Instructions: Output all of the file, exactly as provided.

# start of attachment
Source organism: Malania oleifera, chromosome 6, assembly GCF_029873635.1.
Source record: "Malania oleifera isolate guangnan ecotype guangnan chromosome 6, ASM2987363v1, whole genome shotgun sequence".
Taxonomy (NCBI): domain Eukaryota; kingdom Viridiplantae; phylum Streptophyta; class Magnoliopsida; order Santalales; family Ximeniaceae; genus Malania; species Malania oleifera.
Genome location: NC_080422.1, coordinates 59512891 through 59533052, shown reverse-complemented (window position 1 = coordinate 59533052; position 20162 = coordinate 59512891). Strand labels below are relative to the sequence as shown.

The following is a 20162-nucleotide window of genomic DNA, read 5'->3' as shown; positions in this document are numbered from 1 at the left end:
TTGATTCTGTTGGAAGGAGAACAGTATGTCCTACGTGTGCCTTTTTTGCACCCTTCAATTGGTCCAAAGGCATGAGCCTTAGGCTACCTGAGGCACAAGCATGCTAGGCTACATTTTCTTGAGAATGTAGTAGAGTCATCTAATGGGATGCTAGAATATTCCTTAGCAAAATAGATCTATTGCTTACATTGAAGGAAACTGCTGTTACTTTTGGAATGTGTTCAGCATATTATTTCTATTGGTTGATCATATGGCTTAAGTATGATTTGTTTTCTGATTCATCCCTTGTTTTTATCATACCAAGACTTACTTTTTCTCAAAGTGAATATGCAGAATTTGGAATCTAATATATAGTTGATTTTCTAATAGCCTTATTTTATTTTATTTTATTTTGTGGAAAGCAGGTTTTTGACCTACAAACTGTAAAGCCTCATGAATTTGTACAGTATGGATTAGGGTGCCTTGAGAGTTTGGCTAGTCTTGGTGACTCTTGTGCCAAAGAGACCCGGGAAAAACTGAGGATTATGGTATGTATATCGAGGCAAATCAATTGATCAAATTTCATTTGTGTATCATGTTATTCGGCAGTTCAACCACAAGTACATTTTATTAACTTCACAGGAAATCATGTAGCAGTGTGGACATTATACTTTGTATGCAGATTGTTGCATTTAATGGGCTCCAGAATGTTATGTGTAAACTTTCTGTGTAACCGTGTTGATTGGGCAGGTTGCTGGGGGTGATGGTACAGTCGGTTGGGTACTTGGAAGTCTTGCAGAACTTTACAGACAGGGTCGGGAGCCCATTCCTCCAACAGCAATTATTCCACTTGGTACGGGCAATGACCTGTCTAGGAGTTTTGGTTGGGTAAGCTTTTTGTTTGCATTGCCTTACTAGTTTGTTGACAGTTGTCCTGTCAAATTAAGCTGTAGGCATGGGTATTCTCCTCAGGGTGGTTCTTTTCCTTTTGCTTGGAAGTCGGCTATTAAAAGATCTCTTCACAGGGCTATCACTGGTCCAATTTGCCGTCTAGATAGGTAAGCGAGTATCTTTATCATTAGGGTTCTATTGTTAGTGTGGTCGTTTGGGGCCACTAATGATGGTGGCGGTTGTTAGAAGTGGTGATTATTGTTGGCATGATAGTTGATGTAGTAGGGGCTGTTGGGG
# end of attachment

Source organism: Malania oleifera, chromosome 6, assembly GCF_029873635.1.
Source record: "Malania oleifera isolate guangnan ecotype guangnan chromosome 6, ASM2987363v1, whole genome shotgun sequence".
Taxonomy (NCBI): domain Eukaryota; kingdom Viridiplantae; phylum Streptophyta; class Magnoliopsida; order Santalales; family Ximeniaceae; genus Malania; species Malania oleifera.
Genome location: NC_080422.1, coordinates 59512891 through 59533052, shown reverse-complemented (window position 1 = coordinate 59533052; position 20162 = coordinate 59512891). Strand labels below are relative to the sequence as shown.

The following is a 20162-nucleotide window of genomic DNA, read 5'->3' as shown; positions in this document are numbered from 1 at the left end:
TTGATTCTGTTGGAAGGAGAACAGTATGTCCTACGTGTGCCTTTTTTGCACCCTTCAATTGGTCCAAAGGCATGAGCCTTAGGCTACCTGAGGCACAAGCATGCTAGGCTACATTTTCTTGAGAATGTAGTAGAGTCATCTAATGGGATGCTAGAATATTCCTTAGCAAAATAGATCTATTGCTTACATTGAAGGAAACTGCTGTTACTTTTGGAATGTGTTCAGCATATTATTTCTATTGGTTGATCATATGGCTTAAGTATGATTTGTTTTCTGATTCATCCCTTGTTTTTATCATACCAAGACTTACTTTTTCTCAAAGTGAATATGCAGAATTTGGAATCTAATATATAGTTGATTTTCTAATAGCCTTATTTTATTTTATTTTATTTTGTGGAAAGCAGGTTTTTGACCTACAAACTGTAAAGCCTCATGAATTTGTACAGTATGGATTAGGGTGCCTTGAGAGTTTGGCTAGTCTTGGTGACTCTTGTGCCAAAGAGACCCGGGAAAAACTGAGGATTATGGTATGTATATCGAGGCAAATCAATTGATCAAATTTCATTTGTGTATCATGTTATTCGGCAGTTCAACCACAAGTACATTTTATTAACTTCACAGGAAATCATGTAGCAGTGTGGACATTATACTTTGTATGCAGATTGTTGCATTTAATGGGCTCCAGAATGTTATGTGTAAACTTTCTGTGTAACCGTGTTGATTGGGCAGGTTGCTGGGGGTGATGGTACAGTCGGTTGGGTACTTGGAAGTCTTGCAGAACTTTACAGACAGGGTCGGGAGCCCATTCCTCCAACAGCAATTATTCCACTTGGTACGGGCAATGACCTGTCTAGGAGTTTTGGTTGGGTAAGCTTTTTGTTTGCATTGCCTTACTAGTTTGTTGACAGTTGTCCTGTCAAATTAAGCTGTAGGCATGGGTATTCTCCTCAGGGTGGTTCTTTTCCTTTTGCTTGGAAGTCGGCTATTAAAAGATCTCTTCACAGGGCTATCACTGGTCCAATTTGCCGTCTAGATAGGTAAGCGAGTATCTTTATCATTAGGGTTCTATTGTTAGTGTGGTCGTTTGGGGCCACTAATGATGGTGGCGGTTGTTAGAAGTGGTGATTATTGTTGGCATGATAGTTGATGTAGTAGGGGCTGTTGGGG